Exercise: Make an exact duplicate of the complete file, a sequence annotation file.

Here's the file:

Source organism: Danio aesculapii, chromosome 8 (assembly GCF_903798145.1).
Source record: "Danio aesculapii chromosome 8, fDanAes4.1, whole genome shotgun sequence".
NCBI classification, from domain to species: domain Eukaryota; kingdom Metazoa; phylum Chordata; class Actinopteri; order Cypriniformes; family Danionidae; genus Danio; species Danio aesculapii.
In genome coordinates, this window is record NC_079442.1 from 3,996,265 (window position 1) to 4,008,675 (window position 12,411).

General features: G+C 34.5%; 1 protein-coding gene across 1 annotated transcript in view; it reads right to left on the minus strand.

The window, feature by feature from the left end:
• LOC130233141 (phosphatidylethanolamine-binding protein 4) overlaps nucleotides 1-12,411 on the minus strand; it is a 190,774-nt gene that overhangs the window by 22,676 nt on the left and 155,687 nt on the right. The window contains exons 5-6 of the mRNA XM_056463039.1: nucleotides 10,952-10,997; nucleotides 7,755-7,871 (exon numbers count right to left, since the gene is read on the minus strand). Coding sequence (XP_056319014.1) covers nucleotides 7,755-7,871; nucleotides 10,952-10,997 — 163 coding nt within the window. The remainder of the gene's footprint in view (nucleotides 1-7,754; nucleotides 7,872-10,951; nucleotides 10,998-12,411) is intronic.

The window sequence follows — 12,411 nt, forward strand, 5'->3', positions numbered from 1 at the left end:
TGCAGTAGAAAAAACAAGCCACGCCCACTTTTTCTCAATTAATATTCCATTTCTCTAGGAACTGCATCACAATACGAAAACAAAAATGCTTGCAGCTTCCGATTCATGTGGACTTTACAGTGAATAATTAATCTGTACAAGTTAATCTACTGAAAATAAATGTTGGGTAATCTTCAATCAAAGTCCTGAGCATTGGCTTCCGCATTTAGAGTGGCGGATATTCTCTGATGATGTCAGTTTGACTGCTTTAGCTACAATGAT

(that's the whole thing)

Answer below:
Source organism: Danio aesculapii, chromosome 8 (assembly GCF_903798145.1).
Source record: "Danio aesculapii chromosome 8, fDanAes4.1, whole genome shotgun sequence".
NCBI classification, from domain to species: domain Eukaryota; kingdom Metazoa; phylum Chordata; class Actinopteri; order Cypriniformes; family Danionidae; genus Danio; species Danio aesculapii.
In genome coordinates, this window is record NC_079442.1 from 3,996,265 (window position 1) to 4,008,675 (window position 12,411).

General features: G+C 34.5%; 1 protein-coding gene across 1 annotated transcript in view; it reads right to left on the minus strand.

The window, feature by feature from the left end:
• LOC130233141 (phosphatidylethanolamine-binding protein 4) overlaps nucleotides 1-12,411 on the minus strand; it is a 190,774-nt gene that overhangs the window by 22,676 nt on the left and 155,687 nt on the right. The window contains exons 5-6 of the mRNA XM_056463039.1: nucleotides 10,952-10,997; nucleotides 7,755-7,871 (exon numbers count right to left, since the gene is read on the minus strand). Coding sequence (XP_056319014.1) covers nucleotides 7,755-7,871; nucleotides 10,952-10,997 — 163 coding nt within the window. The remainder of the gene's footprint in view (nucleotides 1-7,754; nucleotides 7,872-10,951; nucleotides 10,998-12,411) is intronic.

The window sequence follows — 12,411 nt, forward strand, 5'->3', positions numbered from 1 at the left end:
TGCAGTAGAAAAAACAAGCCACGCCCACTTTTTCTCAATTAATATTCCATTTCTCTAGGAACTGCATCACAATACGAAAACAAAAATGCTTGCAGCTTCCGATTCATGTGGACTTTACAGTGAATAATTAATCTGTACAAGTTAATCTACTGAAAATAAATGTTGGGTAATCTTCAATCAAAGTCCTGAGCATTGGCTTCCGCATTTAGAGTGGCGGATATTCTCTGATGATGTCAGTTTGACTGCTTTAGCTACAATGAT